A recurring headache begins as a unilateral episode—but it may move to a bilateral episode if the pain passes to another area of the head. There can be an increase in throbbing and pulsing pain due to cranial pressure. The pain will increase if you cough, sneeze, or move around. In addition to nausea, vomiting, and dizziness, phonophobia and photophobia are common secondary symptoms.

This phase generally involves patients seeking bed rest in a dark, quiet room.


A headache resolution phase is characterized by exhaustion, mood swings, and irritability.

Migraine Pain

People describe migraine pain as pulsating, throbbing, perforating, pounding, and debilitating. The pain can also feel like a dull, steady ache. If not treated, the pain may begin as mild but develop into moderate to severe pain. The forehead is most commonly affected by migraine pain. Usually, it happens on one side of the head, but it may appear on both sides or shift.

Migraine Treatment

The best thing your doctor can do is help you manage your migraines to get them less often and treat their symptoms as needed. Treatment can also help make the migraines you have less severe.

Your treatment plan depends on your age, how often you have migraines, the type of migraine you have, how severe they are, based on how long they last, how much pain you have, and how often they keep you from going to school or work, whether they include nausea or vomiting, as well as other symptoms, other health conditions you may have and other medications you may take.

Your treatment plan may include a combination of these:

  • Self-care migraine remedies
  • Lifestyle adjustments, including stress management and avoiding migraine triggers
  • OTC pain or migraine medications, such as NSAIDs or acetaminophen (Tylenol)
  • Prescription migraine medications that you take every day to help prevent migraines and reduce how often you have headaches
  • Prescription migraine medications that you take as soon as a headache starts to keep it from becoming severe and to ease symptoms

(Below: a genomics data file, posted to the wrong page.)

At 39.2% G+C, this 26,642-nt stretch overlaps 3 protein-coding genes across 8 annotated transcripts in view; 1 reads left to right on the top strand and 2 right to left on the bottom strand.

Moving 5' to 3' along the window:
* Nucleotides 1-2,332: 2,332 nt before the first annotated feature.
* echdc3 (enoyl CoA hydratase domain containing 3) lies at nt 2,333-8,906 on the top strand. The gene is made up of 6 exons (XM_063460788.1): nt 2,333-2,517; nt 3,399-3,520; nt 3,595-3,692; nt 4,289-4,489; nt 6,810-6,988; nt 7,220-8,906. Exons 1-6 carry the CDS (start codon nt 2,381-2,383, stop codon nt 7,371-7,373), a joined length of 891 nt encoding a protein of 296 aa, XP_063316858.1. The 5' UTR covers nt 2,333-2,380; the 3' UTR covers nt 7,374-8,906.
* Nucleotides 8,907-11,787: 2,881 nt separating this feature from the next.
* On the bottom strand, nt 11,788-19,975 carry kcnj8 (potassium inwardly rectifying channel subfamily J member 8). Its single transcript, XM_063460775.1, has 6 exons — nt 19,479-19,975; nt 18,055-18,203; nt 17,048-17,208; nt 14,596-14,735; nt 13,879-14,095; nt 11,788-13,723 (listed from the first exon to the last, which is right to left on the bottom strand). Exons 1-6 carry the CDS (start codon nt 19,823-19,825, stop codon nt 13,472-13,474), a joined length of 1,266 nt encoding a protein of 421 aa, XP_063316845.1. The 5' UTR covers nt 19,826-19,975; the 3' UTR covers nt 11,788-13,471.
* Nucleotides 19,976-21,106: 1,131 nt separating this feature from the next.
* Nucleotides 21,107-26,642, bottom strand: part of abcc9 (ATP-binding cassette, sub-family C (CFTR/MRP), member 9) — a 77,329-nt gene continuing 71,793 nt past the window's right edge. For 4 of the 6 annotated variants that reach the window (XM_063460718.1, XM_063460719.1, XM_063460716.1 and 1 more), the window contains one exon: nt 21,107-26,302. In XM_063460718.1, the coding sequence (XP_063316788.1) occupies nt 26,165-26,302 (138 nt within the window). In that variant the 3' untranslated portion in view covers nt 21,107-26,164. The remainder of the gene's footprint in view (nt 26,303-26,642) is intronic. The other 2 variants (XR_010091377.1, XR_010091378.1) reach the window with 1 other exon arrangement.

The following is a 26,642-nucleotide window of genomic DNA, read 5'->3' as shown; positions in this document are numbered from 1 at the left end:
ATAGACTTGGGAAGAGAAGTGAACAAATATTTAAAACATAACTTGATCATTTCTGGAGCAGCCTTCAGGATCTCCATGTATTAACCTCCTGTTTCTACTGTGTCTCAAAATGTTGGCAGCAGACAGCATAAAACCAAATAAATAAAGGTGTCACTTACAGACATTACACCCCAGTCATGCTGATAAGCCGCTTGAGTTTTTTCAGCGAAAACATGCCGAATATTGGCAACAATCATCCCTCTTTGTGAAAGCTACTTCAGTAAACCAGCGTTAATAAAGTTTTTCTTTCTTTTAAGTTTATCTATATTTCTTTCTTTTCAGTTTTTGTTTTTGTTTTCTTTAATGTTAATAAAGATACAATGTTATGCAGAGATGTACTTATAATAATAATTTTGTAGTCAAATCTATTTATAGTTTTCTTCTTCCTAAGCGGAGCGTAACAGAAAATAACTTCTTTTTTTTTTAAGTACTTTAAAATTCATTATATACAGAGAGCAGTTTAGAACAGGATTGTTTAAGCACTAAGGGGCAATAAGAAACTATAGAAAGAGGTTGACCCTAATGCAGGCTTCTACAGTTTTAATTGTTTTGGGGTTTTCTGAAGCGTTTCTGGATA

• Prescription medications to help with nausea or vomiting
  • Hormone therapy if migraines seem to occur with your menstrual cycle
  • Counseling
  • Alternative care, which may include biofeedback, meditation, acupressure, or acupuncture


Migraine is a medical condition characterized by headaches and other symptoms. Chronic headaches can make it difficult to work and carry on normal activities. They do more than just cause headaches, and they can dramatically affect everyday life. In many situations, identifying and avoiding triggers can help reduce the frequency or severity of episodes, although they may not be preventable. Treatments for migraine headaches can include medication as well as other approaches. 

If you’re fed up with your chronic migraine headaches and want to schedule a consultation with Dr. Salloum, please contact us to set up an consultation at the Surgical Migraine Clinic in Miami Beach, FL.





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The National Headache Institute treats chronic daily headaches on an ongoing basis. Any recurrent headache almost daily falls under this classification. A chronic tension headache, a transformed migraine, and a chronic migraine can be examples. Generally, chronic daily headaches occur at least 15 times a month and are not associated with illness. An episodic tension